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Oil and gas development under the East China Sea

Use dialogue to draw line with China

Flying over the East China Sea, we spotted the 10,000-ton Norwegian research vessel Ramform Victory running from north to south. The sea was rough, lashed by a strong northwester.

``When the waves are too high, the noise makes it difficult to collect data,'' said Keita Kanda, an engineer with the Japan Oil, Gas and Metals National Corp. (JOGMEC), whom we had asked to join us aboard The Asahi Shimbun plane Asuka. Kanda had just spent a month heading up a crew of eight Japanese on a ship chartered by the Japanese government.

The Ramform Victory is gathering data on oil and gas reserves in a band of sea about 30 kilometers wide on the eastern side of the Japan-China median line that marks the limit of the exclusive economic zone claimed by Japan. JOGMEC was commissioned by the Japanese government to conduct the survey.

From the surface of the water, researchers collect data on the composition of the underground strata by bouncing sound waves off the seabed. To do so, the researchers use 10 cables, each 4,800 meters long with built-in receivers.

On the day we visited, however, the research had to be suspended because one of the cables had come loose and the ship was on its way to retrieve it. Typhoons have caused frequent delays in the survey, which started in July.

``But when typhoons hit, the Chinese can't work either,'' Kanda said. ``We both have no choice but to escape.''

A Chinese vessel with the name Hai Jian painted on its side frequently approached the Victory.

``This is a China Marine Surveillance ship,'' someone aboard the vessel announced over the radio. This was followed by questions in English.

``What is the name of your ship?''

``What are you doing?''

Then came a warning: ``These are Chinese economic waters. Please stop working at once.''

A Japanese crew member aboard the Victory answered in English: ``We are in Japanese economic waters; therefore, we will continue to work here. We are signing off.''

From time to time, the Chinese vessel ventures within a hairsbreadth of the area laced with cables. When that happens, the Japanese side issues an immediate warning to back off. However, the Chinese ship sometimes shadows the Japanese-chartered ship for as long as a week. The demarcation line between Japan and China in the East China Sea has yet to be determined. China refuses to acknowledge Japan's contention that the median line should be the border, claiming instead that the Chinese continental shelf naturally extends to the Okinawa trough.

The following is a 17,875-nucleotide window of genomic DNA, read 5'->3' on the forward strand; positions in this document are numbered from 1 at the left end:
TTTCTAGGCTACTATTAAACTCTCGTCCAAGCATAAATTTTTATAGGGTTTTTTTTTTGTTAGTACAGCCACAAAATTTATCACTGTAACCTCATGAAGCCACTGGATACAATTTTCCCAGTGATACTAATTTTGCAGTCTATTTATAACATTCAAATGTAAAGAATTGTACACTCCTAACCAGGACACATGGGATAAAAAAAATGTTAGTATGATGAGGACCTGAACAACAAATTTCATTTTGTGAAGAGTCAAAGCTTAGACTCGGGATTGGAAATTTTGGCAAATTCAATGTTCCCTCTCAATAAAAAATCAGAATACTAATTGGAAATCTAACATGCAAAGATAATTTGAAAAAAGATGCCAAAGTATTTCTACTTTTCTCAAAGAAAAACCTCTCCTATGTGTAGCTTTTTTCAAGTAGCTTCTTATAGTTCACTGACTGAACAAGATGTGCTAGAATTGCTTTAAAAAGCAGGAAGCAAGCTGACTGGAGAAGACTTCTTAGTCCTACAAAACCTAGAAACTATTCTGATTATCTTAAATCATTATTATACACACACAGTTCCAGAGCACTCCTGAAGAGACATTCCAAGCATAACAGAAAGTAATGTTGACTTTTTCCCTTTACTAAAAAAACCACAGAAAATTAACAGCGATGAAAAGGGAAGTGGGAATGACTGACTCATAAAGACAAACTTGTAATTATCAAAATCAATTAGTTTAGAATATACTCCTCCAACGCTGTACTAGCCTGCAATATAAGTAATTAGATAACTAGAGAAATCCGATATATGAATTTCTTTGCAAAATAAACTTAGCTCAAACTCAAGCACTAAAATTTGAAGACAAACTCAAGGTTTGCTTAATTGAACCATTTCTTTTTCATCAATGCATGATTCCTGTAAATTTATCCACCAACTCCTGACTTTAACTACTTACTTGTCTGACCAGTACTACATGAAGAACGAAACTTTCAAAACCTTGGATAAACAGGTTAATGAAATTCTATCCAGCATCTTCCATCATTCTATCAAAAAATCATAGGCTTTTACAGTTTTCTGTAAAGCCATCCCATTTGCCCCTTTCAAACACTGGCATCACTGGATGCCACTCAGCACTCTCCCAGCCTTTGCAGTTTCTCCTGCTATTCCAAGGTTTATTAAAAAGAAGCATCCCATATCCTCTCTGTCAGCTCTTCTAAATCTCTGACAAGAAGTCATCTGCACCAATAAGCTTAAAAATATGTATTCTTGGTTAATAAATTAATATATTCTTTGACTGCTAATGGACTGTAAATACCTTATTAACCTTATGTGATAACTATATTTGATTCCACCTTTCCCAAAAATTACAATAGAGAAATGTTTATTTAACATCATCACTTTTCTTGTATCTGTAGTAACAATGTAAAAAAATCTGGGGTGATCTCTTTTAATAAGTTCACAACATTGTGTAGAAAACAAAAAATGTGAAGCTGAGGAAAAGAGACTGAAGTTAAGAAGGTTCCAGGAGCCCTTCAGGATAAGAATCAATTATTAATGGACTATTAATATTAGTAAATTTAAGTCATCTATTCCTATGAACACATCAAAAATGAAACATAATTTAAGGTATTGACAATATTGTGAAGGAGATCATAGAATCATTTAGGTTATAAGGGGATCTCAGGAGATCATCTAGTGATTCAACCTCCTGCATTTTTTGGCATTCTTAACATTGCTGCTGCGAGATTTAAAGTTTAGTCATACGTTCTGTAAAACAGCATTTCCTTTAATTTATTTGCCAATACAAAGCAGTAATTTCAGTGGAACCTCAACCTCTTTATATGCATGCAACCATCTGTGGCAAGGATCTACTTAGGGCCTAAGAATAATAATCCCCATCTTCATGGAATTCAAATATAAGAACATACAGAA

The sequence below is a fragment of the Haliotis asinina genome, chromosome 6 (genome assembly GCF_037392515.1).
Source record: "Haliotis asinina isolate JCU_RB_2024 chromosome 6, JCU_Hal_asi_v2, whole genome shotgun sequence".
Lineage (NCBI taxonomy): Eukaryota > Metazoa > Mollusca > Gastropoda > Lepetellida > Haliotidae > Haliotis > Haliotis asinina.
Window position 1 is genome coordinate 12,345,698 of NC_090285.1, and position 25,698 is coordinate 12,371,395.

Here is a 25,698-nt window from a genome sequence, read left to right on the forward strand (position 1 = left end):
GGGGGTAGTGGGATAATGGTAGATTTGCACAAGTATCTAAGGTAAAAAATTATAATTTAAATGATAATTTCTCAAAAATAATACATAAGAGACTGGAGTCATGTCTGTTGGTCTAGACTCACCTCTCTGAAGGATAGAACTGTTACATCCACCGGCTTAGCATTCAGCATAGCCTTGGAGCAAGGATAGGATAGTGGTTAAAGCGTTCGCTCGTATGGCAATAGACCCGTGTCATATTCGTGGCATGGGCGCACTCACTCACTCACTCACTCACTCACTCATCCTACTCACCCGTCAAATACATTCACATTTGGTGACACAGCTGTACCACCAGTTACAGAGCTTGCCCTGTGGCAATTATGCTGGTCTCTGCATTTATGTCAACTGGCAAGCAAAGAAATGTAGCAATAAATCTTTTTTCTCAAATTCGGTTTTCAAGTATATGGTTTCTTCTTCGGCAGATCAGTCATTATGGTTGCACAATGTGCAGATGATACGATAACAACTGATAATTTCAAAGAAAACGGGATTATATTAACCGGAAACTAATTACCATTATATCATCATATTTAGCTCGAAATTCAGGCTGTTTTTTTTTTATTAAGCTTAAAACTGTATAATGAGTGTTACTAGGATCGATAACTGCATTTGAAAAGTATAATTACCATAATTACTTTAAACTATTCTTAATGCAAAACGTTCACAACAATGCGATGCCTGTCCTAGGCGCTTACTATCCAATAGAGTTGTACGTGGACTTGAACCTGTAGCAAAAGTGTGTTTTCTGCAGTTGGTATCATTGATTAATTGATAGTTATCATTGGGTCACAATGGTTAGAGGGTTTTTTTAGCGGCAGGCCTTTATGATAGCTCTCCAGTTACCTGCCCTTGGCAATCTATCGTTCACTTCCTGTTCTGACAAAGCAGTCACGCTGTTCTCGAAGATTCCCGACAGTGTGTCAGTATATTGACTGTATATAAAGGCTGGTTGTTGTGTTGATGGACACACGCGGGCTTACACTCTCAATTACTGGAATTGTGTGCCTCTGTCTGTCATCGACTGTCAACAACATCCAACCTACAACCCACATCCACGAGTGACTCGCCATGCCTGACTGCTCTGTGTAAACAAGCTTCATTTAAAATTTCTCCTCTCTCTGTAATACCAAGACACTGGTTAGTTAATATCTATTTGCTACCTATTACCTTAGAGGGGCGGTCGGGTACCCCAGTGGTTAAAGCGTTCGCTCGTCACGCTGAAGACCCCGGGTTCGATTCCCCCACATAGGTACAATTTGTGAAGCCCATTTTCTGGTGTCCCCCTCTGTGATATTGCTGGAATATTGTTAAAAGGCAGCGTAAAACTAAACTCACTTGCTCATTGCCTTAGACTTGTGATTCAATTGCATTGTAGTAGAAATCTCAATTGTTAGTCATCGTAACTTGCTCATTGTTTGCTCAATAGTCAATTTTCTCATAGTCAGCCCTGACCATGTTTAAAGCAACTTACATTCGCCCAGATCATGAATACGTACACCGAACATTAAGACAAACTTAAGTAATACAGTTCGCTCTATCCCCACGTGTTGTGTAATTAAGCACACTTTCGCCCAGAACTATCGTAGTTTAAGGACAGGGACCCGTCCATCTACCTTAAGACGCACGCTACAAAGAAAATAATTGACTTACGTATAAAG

We flew further west and saw an orange flame flickering above the waters. It was the Ping Hu oil and gas field. I was told it is some 70 kilometers west of the median line. As we drew closer I could see the workers going about their business. The oil field, which went into production in 1998, pipes both oil and gas to Shanghai.

Heading south we passed over the Tian Wai Tian oil and gas field. Later, we saw the Chun Xiao oil and gas field, China's southernmost offshore oil and gas field in the East China Sea.

Only 4 kilometers from the median line, we saw a brand-new yellow rig rising from the ocean. Until recently, China had been excavating and developing the area with two major European and American oil companies. But the partners withdrew, leaving China alone to work the field.

The drilling and development of Chun Xiao has given rise to a new problem between Japan and China. Since the reserves straddle the median line, drilling from the Chinese side could tap into oil and gas reserves that are buried under the seabed on the Japanese side.

To illustrate the point, when Economy, Trade and Industry Minister Shoichi Nakagawa met with Zhang Guo Bao, deputy director of the Chinese State Development Planning Commission in charge of industry and energy, this summer, he laid a ballpoint pen across the top of a glass of orange juice on the table and said: ``If you suck the juice from your side, the level of our juice also goes down.''

If no agreement is reached, it could develop into a serious dispute.

Because there is no other option but to seek a political settlement, Japan should break its habit of shelving pending problems. Japan has already turned down a Chinese proposal to jointly develop the area.

First of all, I think, the two sides should agree to respect the median line. Then they should study the possibility of jointly developing the reserves that lie under it. However, before starting joint development, the Japanese government must excavate and test-drill the area from the eastern side of the median line to get an accurate grasp of the value of its reserves. Unless it is prepared to claim what is rightfully its own, Japan cannot make a proper plan for joint development, including how to divide up the reserves. Without such a plan, it cannot negotiate with China.

``At first the Chinese vessels used strong language to tell us to stop,'' Kanda said. ``But gradually, they began to add `please.' Now they say `please stop' and repeat the phrase two or three times.

``We also tell them `please stop.'''

The best way for Japan and China to resolve their differences is through dialogue. Please do so. (2004/10/13)








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